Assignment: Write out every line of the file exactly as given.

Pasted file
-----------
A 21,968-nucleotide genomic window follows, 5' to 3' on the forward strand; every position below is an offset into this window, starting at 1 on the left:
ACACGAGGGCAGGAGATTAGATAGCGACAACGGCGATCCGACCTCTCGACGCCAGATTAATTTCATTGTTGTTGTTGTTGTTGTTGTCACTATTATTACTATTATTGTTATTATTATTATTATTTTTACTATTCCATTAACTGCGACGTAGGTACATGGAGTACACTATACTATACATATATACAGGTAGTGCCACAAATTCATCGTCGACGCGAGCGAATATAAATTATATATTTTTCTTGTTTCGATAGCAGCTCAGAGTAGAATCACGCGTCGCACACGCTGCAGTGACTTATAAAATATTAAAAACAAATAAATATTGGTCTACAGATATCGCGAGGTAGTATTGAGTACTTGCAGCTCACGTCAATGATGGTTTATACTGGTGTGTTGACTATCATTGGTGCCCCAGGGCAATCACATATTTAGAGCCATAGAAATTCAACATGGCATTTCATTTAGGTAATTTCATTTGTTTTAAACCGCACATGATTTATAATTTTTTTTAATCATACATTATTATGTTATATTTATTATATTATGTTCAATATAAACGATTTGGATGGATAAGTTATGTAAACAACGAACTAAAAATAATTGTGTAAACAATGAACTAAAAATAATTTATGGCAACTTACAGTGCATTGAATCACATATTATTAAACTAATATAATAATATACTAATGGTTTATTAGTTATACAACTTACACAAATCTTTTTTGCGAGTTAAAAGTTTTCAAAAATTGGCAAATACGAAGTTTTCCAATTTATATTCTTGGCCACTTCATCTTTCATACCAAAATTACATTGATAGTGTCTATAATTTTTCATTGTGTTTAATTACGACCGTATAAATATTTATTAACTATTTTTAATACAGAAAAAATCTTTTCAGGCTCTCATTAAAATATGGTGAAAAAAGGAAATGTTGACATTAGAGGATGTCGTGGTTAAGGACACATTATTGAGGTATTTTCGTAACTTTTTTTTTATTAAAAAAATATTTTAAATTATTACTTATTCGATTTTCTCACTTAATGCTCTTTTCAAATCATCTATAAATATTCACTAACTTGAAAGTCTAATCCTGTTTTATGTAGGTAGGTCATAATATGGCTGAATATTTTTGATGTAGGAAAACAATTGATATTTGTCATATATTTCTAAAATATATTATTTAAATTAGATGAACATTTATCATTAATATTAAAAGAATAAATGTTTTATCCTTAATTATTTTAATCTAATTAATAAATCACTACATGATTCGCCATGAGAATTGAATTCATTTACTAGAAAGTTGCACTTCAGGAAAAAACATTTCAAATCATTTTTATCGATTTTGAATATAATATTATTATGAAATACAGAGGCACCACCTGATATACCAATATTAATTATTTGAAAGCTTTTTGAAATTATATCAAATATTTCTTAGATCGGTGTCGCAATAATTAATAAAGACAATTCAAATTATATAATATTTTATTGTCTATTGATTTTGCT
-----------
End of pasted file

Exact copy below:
A 21,968-nucleotide genomic window follows, 5' to 3' on the forward strand; every position below is an offset into this window, starting at 1 on the left:
ACACGAGGGCAGGAGATTAGATAGCGACAACGGCGATCCGACCTCTCGACGCCAGATTAATTTCATTGTTGTTGTTGTTGTTGTTGTCACTATTATTACTATTATTGTTATTATTATTATTATTTTTACTATTCCATTAACTGCGACGTAGGTACATGGAGTACACTATACTATACATATATACAGGTAGTGCCACAAATTCATCGTCGACGCGAGCGAATATAAATTATATATTTTTCTTGTTTCGATAGCAGCTCAGAGTAGAATCACGCGTCGCACACGCTGCAGTGACTTATAAAATATTAAAAACAAATAAATATTGGTCTACAGATATCGCGAGGTAGTATTGAGTACTTGCAGCTCACGTCAATGATGGTTTATACTGGTGTGTTGACTATCATTGGTGCCCCAGGGCAATCACATATTTAGAGCCATAGAAATTCAACATGGCATTTCATTTAGGTAATTTCATTTGTTTTAAACCGCACATGATTTATAATTTTTTTTAATCATACATTATTATGTTATATTTATTATATTATGTTCAATATAAACGATTTGGATGGATAAGTTATGTAAACAACGAACTAAAAATAATTGTGTAAACAATGAACTAAAAATAATTTATGGCAACTTACAGTGCATTGAATCACATATTATTAAACTAATATAATAATATACTAATGGTTTATTAGTTATACAACTTACACAAATCTTTTTTGCGAGTTAAAAGTTTTCAAAAATTGGCAAATACGAAGTTTTCCAATTTATATTCTTGGCCACTTCATCTTTCATACCAAAATTACATTGATAGTGTCTATAATTTTTCATTGTGTTTAATTACGACCGTATAAATATTTATTAACTATTTTTAATACAGAAAAAATCTTTTCAGGCTCTCATTAAAATATGGTGAAAAAAGGAAATGTTGACATTAGAGGATGTCGTGGTTAAGGACACATTATTGAGGTATTTTCGTAACTTTTTTTTTATTAAAAAAATATTTTAAATTATTACTTATTCGATTTTCTCACTTAATGCTCTTTTCAAATCATCTATAAATATTCACTAACTTGAAAGTCTAATCCTGTTTTATGTAGGTAGGTCATAATATGGCTGAATATTTTTGATGTAGGAAAACAATTGATATTTGTCATATATTTCTAAAATATATTATTTAAATTAGATGAACATTTATCATTAATATTAAAAGAATAAATGTTTTATCCTTAATTATTTTAATCTAATTAATAAATCACTACATGATTCGCCATGAGAATTGAATTCATTTACTAGAAAGTTGCACTTCAGGAAAAAACATTTCAAATCATTTTTATCGATTTTGAATATAATATTATTATGAAATACAGAGGCACCACCTGATATACCAATATTAATTATTTGAAAGCTTTTTGAAATTATATCAAATATTTCTTAGATCGGTGTCGCAATAATTAATAAAGACAATTCAAATTATATAATATTTTATTGTCTATTGATTTTGCT